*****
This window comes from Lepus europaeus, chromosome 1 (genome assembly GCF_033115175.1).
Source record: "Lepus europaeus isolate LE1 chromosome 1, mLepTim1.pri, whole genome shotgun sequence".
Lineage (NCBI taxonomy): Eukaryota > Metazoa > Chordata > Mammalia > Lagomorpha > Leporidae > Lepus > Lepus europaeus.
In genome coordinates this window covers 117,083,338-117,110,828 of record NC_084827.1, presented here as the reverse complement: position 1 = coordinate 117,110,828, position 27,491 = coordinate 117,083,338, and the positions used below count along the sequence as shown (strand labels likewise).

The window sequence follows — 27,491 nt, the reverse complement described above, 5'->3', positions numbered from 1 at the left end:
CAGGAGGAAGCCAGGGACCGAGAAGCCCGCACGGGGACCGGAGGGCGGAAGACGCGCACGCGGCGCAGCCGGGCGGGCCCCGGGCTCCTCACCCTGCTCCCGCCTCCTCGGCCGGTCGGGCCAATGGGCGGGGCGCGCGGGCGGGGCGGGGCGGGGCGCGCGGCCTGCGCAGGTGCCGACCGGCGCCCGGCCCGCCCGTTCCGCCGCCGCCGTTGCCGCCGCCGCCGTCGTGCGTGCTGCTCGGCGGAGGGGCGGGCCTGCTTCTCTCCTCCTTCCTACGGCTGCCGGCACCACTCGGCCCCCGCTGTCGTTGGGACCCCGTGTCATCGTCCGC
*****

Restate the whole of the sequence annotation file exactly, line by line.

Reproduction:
This window comes from Lepus europaeus, chromosome 1 (genome assembly GCF_033115175.1).
Source record: "Lepus europaeus isolate LE1 chromosome 1, mLepTim1.pri, whole genome shotgun sequence".
Lineage (NCBI taxonomy): Eukaryota > Metazoa > Chordata > Mammalia > Lagomorpha > Leporidae > Lepus > Lepus europaeus.
In genome coordinates this window covers 117,083,338-117,110,828 of record NC_084827.1, presented here as the reverse complement: position 1 = coordinate 117,110,828, position 27,491 = coordinate 117,083,338, and the positions used below count along the sequence as shown (strand labels likewise).

The window sequence follows — 27,491 nt, the reverse complement described above, 5'->3', positions numbered from 1 at the left end:
CAGGAGGAAGCCAGGGACCGAGAAGCCCGCACGGGGACCGGAGGGCGGAAGACGCGCACGCGGCGCAGCCGGGCGGGCCCCGGGCTCCTCACCCTGCTCCCGCCTCCTCGGCCGGTCGGGCCAATGGGCGGGGCGCGCGGGCGGGGCGGGGCGGGGCGCGCGGCCTGCGCAGGTGCCGACCGGCGCCCGGCCCGCCCGTTCCGCCGCCGCCGTTGCCGCCGCCGCCGTCGTGCGTGCTGCTCGGCGGAGGGGCGGGCCTGCTTCTCTCCTCCTTCCTACGGCTGCCGGCACCACTCGGCCCCCGCTGTCGTTGGGACCCCGTGTCATCGTCCGC